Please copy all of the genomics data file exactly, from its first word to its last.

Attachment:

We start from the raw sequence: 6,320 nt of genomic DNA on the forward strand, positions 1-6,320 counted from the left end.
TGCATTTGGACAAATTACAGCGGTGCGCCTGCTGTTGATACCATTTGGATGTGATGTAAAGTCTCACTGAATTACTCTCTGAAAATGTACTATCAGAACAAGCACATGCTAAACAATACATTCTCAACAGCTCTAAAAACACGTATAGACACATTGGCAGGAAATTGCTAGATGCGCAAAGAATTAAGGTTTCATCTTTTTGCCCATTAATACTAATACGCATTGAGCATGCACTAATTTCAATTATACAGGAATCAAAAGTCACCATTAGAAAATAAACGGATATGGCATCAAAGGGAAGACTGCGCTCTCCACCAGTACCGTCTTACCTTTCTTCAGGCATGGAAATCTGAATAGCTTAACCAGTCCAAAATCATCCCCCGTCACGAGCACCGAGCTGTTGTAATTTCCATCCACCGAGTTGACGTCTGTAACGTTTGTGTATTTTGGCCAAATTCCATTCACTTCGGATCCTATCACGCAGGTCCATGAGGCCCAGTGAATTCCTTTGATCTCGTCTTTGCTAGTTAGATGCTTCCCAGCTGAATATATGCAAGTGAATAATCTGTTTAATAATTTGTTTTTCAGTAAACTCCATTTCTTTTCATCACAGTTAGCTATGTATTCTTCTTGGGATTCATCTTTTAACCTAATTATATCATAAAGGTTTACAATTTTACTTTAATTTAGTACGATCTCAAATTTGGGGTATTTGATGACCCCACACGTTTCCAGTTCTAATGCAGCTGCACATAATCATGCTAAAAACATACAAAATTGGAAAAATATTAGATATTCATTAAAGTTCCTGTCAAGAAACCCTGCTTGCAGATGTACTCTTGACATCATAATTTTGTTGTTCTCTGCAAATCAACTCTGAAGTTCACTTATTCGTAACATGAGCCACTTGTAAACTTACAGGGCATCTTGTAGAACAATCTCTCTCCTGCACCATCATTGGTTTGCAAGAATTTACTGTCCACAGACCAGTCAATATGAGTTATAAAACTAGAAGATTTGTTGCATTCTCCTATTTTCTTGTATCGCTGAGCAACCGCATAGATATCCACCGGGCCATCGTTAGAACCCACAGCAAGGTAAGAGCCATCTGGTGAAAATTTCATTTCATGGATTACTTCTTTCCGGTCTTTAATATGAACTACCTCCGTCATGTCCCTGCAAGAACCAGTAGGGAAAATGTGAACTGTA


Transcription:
We start from the raw sequence: 6,320 nt of genomic DNA on the forward strand, positions 1-6,320 counted from the left end.
TGCATTTGGACAAATTACAGCGGTGCGCCTGCTGTTGATACCATTTGGATGTGATGTAAAGTCTCACTGAATTACTCTCTGAAAATGTACTATCAGAACAAGCACATGCTAAACAATACATTCTCAACAGCTCTAAAAACACGTATAGACACATTGGCAGGAAATTGCTAGATGCGCAAAGAATTAAGGTTTCATCTTTTTGCCCATTAATACTAATACGCATTGAGCATGCACTAATTTCAATTATACAGGAATCAAAAGTCACCATTAGAAAATAAACGGATATGGCATCAAAGGGAAGACTGCGCTCTCCACCAGTACCGTCTTACCTTTCTTCAGGCATGGAAATCTGAATAGCTTAACCAGTCCAAAATCATCCCCCGTCACGAGCACCGAGCTGTTGTAATTTCCATCCACCGAGTTGACGTCTGTAACGTTTGTGTATTTTGGCCAAATTCCATTCACTTCGGATCCTATCACGCAGGTCCATGAGGCCCAGTGAATTCCTTTGATCTCGTCTTTGCTAGTTAGATGCTTCCCAGCTGAATATATGCAAGTGAATAATCTGTTTAATAATTTGTTTTTCAGTAAACTCCATTTCTTTTCATCACAGTTAGCTATGTATTCTTCTTGGGATTCATCTTTTAACCTAATTATATCATAAAGGTTTACAATTTTACTTTAATTTAGTACGATCTCAAATTTGGGGTATTTGATGACCCCACACGTTTCCAGTTCTAATGCAGCTGCACATAATCATGCTAAAAACATACAAAATTGGAAAAATATTAGATATTCATTAAAGTTCCTGTCAAGAAACCCTGCTTGCAGATGTACTCTTGACATCATAATTTTGTTGTTCTCTGCAAATCAACTCTGAAGTTCACTTATTCGTAACATGAGCCACTTGTAAACTTACAGGGCATCTTGTAGAACAATCTCTCTCCTGCACCATCATTGGTTTGCAAGAATTTACTGTCCACAGACCAGTCAATATGAGTTATAAAACTAGAAGATTTGTTGCATTCTCCTATTTTCTTGTATCGCTGAGCAACCGCATAGATATCCACCGGGCCATCGTTAGAACCCACAGCAAGGTAAGAGCCATCTGGTGAAAATTTCATTTCATGGATTACTTCTTTCCGGTCTTTAATATGAACTACCTCCGTCATGTCCCTGCAAGAACCAGTAGGGAAAATGTGAACTGTA